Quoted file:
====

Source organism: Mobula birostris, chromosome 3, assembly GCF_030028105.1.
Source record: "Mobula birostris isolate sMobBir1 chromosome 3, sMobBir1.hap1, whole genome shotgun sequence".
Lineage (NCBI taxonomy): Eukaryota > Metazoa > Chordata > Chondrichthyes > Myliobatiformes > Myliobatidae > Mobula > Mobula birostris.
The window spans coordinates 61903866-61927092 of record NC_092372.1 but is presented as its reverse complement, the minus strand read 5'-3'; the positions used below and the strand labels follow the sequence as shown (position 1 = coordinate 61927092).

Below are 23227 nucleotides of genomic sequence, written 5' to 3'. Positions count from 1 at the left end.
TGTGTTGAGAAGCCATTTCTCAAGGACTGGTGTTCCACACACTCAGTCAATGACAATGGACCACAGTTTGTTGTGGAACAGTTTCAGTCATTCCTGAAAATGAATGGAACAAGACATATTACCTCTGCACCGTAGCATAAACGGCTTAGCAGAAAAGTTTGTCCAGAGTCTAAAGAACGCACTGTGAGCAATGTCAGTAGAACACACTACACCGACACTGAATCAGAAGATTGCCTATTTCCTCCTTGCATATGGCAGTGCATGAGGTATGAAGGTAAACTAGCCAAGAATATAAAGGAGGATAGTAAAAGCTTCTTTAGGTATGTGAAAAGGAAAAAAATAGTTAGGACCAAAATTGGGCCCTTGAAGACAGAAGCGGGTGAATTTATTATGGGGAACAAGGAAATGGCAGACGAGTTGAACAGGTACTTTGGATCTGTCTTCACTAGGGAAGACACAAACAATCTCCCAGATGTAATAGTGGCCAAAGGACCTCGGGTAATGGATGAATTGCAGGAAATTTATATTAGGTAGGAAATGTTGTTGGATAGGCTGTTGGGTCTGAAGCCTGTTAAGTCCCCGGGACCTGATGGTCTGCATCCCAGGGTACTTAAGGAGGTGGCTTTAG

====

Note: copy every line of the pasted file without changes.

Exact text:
Source organism: Mobula birostris, chromosome 3, assembly GCF_030028105.1.
Source record: "Mobula birostris isolate sMobBir1 chromosome 3, sMobBir1.hap1, whole genome shotgun sequence".
Lineage (NCBI taxonomy): Eukaryota > Metazoa > Chordata > Chondrichthyes > Myliobatiformes > Myliobatidae > Mobula > Mobula birostris.
The window spans coordinates 61903866-61927092 of record NC_092372.1 but is presented as its reverse complement, the minus strand read 5'-3'; the positions used below and the strand labels follow the sequence as shown (position 1 = coordinate 61927092).

Below are 23227 nucleotides of genomic sequence, written 5' to 3'. Positions count from 1 at the left end.
TGTGTTGAGAAGCCATTTCTCAAGGACTGGTGTTCCACACACTCAGTCAATGACAATGGACCACAGTTTGTTGTGGAACAGTTTCAGTCATTCCTGAAAATGAATGGAACAAGACATATTACCTCTGCACCGTAGCATAAACGGCTTAGCAGAAAAGTTTGTCCAGAGTCTAAAGAACGCACTGTGAGCAATGTCAGTAGAACACACTACACCGACACTGAATCAGAAGATTGCCTATTTCCTCCTTGCATATGGCAGTGCATGAGGTATGAAGGTAAACTAGCCAAGAATATAAAGGAGGATAGTAAAAGCTTCTTTAGGTATGTGAAAAGGAAAAAAATAGTTAGGACCAAAATTGGGCCCTTGAAGACAGAAGCGGGTGAATTTATTATGGGGAACAAGGAAATGGCAGACGAGTTGAACAGGTACTTTGGATCTGTCTTCACTAGGGAAGACACAAACAATCTCCCAGATGTAATAGTGGCCAAAGGACCTCGGGTAATGGATGAATTGCAGGAAATTTATATTAGGTAGGAAATGTTGTTGGATAGGCTGTTGGGTCTGAAGCCTGTTAAGTCCCCGGGACCTGATGGTCTGCATCCCAGGGTACTTAAGGAGGTGGCTTTAG